Tax hikes needed with spending cuts
The total for fiscal year 2011 federal tax receipts was $2.3 trillion. Not too bad. The problem is that the federal government spends $3.6 trillion, and the additional money needed to cover the shortfall between tax receipts and spending is borrowed, which results in increasing the national debt.
The two largest sources of federal tax revenue are income tax (47 percent or about $1 trillion) and the payroll tax (36 percent or about $. 8 trillion). It is true that 47 percent of taxpayers do not pay income tax (mostly because they have low incomes), but everyone who receives a paycheck contributes to the payroll tax.
The Romney/Ryan ticket proposed the across-the-board 20 percent income tax rate cuts with appropriate elimination of tax loopholes so that the middle class does not pay any more in tax. This is improbable and without details it is impossible to believe. The across-the-board cuts will not apply to the 47 percent who do not pay any income tax, but the elimination of loopholes (tax deductions) could cause some low wage earners to pay more in income tax.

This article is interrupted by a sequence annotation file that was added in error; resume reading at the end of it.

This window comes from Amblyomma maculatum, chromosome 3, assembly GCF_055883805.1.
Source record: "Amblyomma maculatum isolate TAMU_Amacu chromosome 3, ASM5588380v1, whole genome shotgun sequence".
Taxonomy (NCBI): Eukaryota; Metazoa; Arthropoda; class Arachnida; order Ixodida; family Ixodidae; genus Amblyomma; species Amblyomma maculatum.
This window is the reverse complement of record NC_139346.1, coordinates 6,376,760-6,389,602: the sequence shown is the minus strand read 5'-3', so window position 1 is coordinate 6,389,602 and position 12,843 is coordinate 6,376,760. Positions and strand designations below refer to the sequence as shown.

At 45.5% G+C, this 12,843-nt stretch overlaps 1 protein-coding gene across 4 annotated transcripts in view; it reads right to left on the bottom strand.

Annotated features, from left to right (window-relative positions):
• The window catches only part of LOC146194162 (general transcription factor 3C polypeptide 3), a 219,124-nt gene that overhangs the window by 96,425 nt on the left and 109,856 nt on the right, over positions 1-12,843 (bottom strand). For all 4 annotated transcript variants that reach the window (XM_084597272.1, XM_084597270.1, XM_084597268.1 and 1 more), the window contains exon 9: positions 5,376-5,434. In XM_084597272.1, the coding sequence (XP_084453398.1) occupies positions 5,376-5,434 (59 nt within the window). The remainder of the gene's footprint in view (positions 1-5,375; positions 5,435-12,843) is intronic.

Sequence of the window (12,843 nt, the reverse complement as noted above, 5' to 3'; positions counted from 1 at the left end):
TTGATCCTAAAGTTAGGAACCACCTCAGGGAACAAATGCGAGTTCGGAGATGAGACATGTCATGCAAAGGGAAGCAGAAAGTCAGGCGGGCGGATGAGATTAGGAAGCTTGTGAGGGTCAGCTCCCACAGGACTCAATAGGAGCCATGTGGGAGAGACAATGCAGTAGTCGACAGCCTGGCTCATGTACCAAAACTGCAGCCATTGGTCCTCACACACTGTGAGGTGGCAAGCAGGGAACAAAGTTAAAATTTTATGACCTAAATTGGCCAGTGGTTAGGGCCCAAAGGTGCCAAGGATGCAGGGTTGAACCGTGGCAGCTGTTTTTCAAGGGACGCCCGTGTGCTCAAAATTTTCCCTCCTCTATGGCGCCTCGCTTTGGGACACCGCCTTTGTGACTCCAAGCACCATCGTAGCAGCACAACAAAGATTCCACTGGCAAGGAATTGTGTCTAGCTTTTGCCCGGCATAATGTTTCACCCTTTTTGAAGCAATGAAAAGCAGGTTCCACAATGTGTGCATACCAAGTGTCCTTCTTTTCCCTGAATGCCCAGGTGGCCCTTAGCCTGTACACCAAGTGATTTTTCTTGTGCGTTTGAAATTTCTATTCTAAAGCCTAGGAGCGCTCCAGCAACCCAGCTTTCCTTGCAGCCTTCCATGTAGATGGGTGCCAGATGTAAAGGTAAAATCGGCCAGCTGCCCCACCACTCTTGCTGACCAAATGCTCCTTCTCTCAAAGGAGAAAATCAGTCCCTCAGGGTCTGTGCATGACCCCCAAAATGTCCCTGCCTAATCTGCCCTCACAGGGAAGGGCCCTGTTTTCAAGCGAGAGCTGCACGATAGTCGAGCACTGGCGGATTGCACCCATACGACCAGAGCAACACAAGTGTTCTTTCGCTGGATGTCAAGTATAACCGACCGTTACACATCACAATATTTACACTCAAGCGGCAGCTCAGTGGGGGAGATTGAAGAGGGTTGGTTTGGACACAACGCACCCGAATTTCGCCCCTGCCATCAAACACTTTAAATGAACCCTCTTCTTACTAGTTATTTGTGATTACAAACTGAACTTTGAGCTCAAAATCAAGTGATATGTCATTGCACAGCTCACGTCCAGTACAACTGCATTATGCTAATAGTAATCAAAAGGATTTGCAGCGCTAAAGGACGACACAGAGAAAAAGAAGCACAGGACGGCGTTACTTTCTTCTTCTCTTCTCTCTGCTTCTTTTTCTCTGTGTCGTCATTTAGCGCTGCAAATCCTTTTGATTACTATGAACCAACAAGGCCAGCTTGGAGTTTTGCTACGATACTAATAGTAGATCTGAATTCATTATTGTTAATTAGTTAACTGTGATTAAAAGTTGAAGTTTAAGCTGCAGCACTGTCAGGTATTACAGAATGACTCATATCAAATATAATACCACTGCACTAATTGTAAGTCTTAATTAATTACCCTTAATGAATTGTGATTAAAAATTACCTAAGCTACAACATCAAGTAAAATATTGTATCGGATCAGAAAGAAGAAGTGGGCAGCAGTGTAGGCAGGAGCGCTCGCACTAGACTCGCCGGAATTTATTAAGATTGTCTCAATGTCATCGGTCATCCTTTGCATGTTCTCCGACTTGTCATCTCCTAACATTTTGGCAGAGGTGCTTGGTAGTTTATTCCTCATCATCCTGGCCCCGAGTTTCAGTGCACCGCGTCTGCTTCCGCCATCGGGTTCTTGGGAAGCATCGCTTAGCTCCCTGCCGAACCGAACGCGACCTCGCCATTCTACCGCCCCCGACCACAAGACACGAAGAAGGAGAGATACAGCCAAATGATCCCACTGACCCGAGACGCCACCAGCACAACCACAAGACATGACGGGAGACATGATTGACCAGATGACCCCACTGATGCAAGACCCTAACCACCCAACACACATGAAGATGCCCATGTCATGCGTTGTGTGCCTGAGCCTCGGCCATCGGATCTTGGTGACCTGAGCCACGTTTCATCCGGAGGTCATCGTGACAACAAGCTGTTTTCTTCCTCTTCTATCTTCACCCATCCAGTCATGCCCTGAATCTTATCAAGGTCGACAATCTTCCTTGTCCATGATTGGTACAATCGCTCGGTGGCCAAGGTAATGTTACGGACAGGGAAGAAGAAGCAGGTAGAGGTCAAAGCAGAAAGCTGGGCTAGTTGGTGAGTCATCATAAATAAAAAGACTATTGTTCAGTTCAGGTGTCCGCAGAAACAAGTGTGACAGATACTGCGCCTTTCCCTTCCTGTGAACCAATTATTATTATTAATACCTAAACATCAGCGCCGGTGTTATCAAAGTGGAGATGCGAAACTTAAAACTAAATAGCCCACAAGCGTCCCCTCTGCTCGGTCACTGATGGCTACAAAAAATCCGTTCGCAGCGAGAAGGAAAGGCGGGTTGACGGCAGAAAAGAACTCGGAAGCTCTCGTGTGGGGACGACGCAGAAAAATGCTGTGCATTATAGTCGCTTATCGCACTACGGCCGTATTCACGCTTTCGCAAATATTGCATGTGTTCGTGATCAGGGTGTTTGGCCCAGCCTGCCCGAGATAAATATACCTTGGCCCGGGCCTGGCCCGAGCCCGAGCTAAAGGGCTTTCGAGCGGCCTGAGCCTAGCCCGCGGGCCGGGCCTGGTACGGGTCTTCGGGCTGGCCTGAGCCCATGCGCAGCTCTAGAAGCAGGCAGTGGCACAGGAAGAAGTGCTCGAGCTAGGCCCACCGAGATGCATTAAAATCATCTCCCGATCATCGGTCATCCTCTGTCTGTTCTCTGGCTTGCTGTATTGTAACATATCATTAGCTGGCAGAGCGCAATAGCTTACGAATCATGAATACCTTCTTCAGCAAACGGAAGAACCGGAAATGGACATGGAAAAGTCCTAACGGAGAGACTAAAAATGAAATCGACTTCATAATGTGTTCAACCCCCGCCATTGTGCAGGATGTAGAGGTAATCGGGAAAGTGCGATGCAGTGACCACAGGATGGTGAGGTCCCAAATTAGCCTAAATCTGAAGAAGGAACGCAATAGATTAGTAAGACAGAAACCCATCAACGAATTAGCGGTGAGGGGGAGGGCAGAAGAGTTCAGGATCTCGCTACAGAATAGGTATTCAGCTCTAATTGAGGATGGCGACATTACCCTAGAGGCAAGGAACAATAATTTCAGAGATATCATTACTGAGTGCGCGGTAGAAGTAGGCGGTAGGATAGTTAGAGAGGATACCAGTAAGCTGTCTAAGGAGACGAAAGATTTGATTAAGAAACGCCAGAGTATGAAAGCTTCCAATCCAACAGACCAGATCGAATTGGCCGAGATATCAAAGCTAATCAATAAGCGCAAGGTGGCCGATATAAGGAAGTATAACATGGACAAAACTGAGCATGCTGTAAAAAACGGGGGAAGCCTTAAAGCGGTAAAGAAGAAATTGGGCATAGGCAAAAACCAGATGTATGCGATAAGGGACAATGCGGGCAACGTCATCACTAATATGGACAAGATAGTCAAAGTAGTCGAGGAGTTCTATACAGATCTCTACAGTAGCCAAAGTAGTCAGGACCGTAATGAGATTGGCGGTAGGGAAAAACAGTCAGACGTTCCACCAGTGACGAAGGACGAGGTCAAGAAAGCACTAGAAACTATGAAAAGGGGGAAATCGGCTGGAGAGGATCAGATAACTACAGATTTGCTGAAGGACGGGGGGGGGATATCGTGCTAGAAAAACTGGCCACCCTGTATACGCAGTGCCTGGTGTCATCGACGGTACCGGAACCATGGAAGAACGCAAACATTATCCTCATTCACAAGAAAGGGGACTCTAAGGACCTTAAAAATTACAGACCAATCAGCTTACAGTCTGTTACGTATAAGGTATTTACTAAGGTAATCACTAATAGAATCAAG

George W. Bush inherited a budget surplus in 2000, and instead of paying down the debt or maintaining the balanced budget, income taxes were reduced. This resulted in less federal revenue while federal spending was increased. The gross U.S. debt was $7.3 trillion in 2001, and it grew to $14.6 trillion by 2009 when Bush left office.
A fair budget would gradually increase taxes (mainly on those who can afford an increase) and eliminate unnecessary government spending (to include reductions in military spending). A fair budget would increase federal revenue and decrease federal spending, and in the end reduce the deficit (debt) as compared to GDP.
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